The Cycle of the Werewolf

The Cycle of the Werewolf

By Stephen King

                You know how you go to the museum and see some piece of modern art that is just a big white canvas with one red stripe down the center and you think Geez, I could have done this. Then you get pissed because someone did that and made a lot of money on it. But the thing is, as simple as it seems, I can’t do it and that someone who did, does it (arguably) better than anyone else.

Stephen King’s Cycle of the Werewolf is a simple little tale of, well, a werewolf in the cycle of a year. It’s laid out so perfectly; month by month from January to December. And what I love most of all is the following passage:

Something inhuman has come to Tarker’s Mills, as unseen as the full moon riding the night sky high above. It is the Werewolf, and there is no more reason for its coming now than there would be for the arrival of cancer, or a psychotic with murder on his mind, or a killer tornado. Its time is now, its place is here, in this little Maine town where baked bean church suppers are a weekly event, where small boys and girls still bring apples to their teachers, where the Nature Outings of the Senior Citizens’ Club are religiously reported in the weekly paper. Next week there will be news of a darker variety.”

Yes, yes, yes. THANK YOU Mr. King. Sometimes horror just is. It just happens. You don’t have to make up some crazy science backstory to explain what your monster is doing here and now. (I’m looking at you Sarah Pinborough) and you certainly don’t have to make your protagonist spend his time seeking outlandish cures by whipping up some werewolf vaccine (You’re not off the hook either Matheson). It’s a werewolf, make some silver bullets and shoot the fucker.

Each short chapter begins near the full moon of each month, with typically one character as the focus/victim. As the year goes on, King drops clues as to which of the townsfolk is the werewolf. Then we meet Marty Coslaw, a paraplegic ten year old boy who, during a secret night of firework shenanigans, blows the werewolf’s eye out. (You know I want to make a Red Rider BB gun joke, but I won’t.) It takes him three more months however before he discovers who the human version of the wolf is and two more to develop a plan to put an end to it.

It’s all wrapped up in twelve months. The cycle of a year. It’s a simple werewolf tale. No flashy science, no reworked mythology (the werewolf is not a sexy teenage boy who runs around topless for most of the story), and no shortage of gore. That is why this book belongs in a museum where we can all stand around scoffing at its effortlessness assuring each other that “I could write a book like this too.”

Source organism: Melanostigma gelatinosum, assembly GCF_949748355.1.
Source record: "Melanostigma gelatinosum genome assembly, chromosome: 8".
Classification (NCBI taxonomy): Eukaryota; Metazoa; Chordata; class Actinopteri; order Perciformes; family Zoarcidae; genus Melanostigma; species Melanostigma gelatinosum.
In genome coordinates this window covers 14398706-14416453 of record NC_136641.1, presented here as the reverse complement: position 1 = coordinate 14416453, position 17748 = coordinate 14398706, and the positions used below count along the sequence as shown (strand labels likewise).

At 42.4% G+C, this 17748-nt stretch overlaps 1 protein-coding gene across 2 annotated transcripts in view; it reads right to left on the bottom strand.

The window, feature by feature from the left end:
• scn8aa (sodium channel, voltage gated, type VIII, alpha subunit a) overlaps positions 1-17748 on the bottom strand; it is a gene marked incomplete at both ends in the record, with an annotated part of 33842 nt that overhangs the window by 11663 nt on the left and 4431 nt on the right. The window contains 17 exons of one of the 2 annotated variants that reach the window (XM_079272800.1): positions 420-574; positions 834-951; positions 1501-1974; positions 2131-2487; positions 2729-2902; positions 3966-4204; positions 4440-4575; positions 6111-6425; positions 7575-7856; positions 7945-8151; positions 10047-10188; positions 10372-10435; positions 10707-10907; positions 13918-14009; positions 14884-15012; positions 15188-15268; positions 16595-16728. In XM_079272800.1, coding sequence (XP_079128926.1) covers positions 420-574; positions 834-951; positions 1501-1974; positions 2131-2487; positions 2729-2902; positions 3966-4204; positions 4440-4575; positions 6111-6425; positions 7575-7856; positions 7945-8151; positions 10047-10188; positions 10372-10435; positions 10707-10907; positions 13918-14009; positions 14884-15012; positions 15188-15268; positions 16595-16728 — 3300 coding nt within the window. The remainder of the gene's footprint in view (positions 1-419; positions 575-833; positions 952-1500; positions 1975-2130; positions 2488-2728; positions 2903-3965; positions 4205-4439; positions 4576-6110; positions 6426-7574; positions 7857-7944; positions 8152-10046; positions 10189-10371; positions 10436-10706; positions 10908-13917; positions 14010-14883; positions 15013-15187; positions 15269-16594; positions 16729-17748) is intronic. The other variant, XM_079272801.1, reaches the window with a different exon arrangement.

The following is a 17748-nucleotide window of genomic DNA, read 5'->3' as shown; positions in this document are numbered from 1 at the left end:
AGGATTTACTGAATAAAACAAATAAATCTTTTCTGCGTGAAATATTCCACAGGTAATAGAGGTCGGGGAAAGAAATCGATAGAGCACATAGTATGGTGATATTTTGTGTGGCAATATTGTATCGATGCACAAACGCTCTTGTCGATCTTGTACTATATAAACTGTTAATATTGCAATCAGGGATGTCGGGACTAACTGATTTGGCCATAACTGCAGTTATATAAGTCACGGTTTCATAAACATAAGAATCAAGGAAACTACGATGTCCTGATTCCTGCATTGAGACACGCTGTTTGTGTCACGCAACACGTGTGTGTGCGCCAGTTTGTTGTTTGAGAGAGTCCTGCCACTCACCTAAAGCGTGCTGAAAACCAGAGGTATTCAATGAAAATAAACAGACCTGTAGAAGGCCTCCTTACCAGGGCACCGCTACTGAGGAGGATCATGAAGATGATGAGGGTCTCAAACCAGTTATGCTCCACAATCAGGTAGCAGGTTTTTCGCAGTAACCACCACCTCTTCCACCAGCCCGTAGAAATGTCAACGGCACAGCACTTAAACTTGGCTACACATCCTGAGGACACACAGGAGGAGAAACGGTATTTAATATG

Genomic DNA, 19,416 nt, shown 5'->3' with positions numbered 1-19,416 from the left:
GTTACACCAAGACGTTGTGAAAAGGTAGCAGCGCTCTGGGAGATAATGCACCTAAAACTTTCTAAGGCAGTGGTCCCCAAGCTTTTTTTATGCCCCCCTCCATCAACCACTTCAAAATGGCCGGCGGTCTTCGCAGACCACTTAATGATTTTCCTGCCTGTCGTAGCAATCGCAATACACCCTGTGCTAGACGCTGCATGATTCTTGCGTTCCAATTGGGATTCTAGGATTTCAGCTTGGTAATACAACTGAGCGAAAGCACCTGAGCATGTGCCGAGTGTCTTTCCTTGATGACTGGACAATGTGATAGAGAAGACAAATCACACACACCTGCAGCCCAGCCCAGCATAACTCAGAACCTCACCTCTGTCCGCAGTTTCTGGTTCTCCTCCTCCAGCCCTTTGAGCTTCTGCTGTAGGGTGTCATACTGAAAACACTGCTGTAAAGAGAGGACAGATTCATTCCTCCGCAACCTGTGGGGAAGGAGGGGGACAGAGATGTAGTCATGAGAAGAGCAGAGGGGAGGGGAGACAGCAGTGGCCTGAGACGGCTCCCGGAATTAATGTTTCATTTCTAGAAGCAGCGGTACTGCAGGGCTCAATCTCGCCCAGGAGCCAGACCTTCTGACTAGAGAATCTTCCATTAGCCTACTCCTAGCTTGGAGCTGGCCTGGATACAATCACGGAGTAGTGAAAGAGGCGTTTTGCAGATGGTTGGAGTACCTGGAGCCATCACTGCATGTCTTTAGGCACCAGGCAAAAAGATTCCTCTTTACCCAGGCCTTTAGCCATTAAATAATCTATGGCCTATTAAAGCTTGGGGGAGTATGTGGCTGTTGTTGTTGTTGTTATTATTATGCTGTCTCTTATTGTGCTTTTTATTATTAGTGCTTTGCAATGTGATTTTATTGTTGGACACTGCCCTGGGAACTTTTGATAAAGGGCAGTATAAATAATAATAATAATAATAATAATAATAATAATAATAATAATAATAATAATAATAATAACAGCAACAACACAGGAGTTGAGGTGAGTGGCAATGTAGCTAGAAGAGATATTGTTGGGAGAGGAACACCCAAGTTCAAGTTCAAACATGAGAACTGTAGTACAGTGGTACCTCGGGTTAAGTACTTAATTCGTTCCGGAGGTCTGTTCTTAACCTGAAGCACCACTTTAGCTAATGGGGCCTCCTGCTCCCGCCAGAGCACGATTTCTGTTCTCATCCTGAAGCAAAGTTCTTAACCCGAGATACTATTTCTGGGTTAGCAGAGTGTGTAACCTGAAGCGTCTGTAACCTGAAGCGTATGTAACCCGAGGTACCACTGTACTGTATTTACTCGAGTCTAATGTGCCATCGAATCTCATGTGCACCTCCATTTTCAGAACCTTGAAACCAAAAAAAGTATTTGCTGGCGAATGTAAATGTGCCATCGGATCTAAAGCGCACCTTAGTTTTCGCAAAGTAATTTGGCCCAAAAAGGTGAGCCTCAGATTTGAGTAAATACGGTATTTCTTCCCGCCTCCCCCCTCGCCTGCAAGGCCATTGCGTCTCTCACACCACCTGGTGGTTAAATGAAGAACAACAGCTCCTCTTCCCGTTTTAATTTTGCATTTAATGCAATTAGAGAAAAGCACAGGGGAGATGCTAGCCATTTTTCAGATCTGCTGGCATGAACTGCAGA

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5 thoughts on “The Cycle of the Werewolf

  1. You hit the nail on the head, and said exactly what I wanted to say (but you did it more eloquently). I think I just used the words story, classic, and simple in 15 different combinations.

    I loved that King didn’t feel he needed to change the werewolf trope to make the story fresh, he just needed to make us care about Tarker’s Mills. He made it Anytown, USA which brings the story home. I think that goes for a lot of his fictional towns, such as Derry. He makes a vanilla setting seem vibrant and real.

    The passage you quoted sums up the heart of the story very well, and I’m glad you shared it. In just a few sentences we understand that this is a small town with small town people, that there’s a werewolf, and that there’s no scientific or natural reason for it. It just is, so we shouldn’t expect some fantastical explanation.

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  2. Shawn Ewing says:

    Honestly, Joe-la, I certainly share your enthusiasm for this story. What I enjoyed about this story is how it is “contained”: there’s no interference from forces beyond Tarker’s Mill, the influence comes from the mere presence of the werewolf and people’s fear of the murders.

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    • Shawn,

      You make a good point. The story is very contained and and its own consciousness. It knows that it is and what it wants to be, just a short werewolf tale where the fear is in what is seen not of powers that be.

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  3. Joe-la,

    I enjoyed your review. You pretty much said what I said, but like Chad pointed out, more eloquently.

    This is a nice and short tale of something that just is. We get the story at face value and there is just enough left untouched that our imaginations can run wild with it. We can make up our own reason for the werewolf if we have to. The movie says its a curse of god to be used to kill the sinners, which is the only fault with the film, because why would a crippled child be a sinner? He never did anything wrong. But yeah, this is museum worthy. I mentioned this in my review, but it captures, like his other short works, lightning in a bottle.

    Aaron D.

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  4. Like others have said before me — you hit the nail on the head here, Joe-La. I agree that the best part of King’s take on the werewolf story was its simplicity: Take one small town. Add one werewolf. Go nuts.
    After some of the “scientific” explanations we’ve had to endure so far in the course, this was refreshing. And, like you said, sometimes horror “just happens.”
    By the way, I would NOT have minded if the werewolf did turn out to be some shirtless hunka hunka burnin’ love … but that’s another story, I guess.

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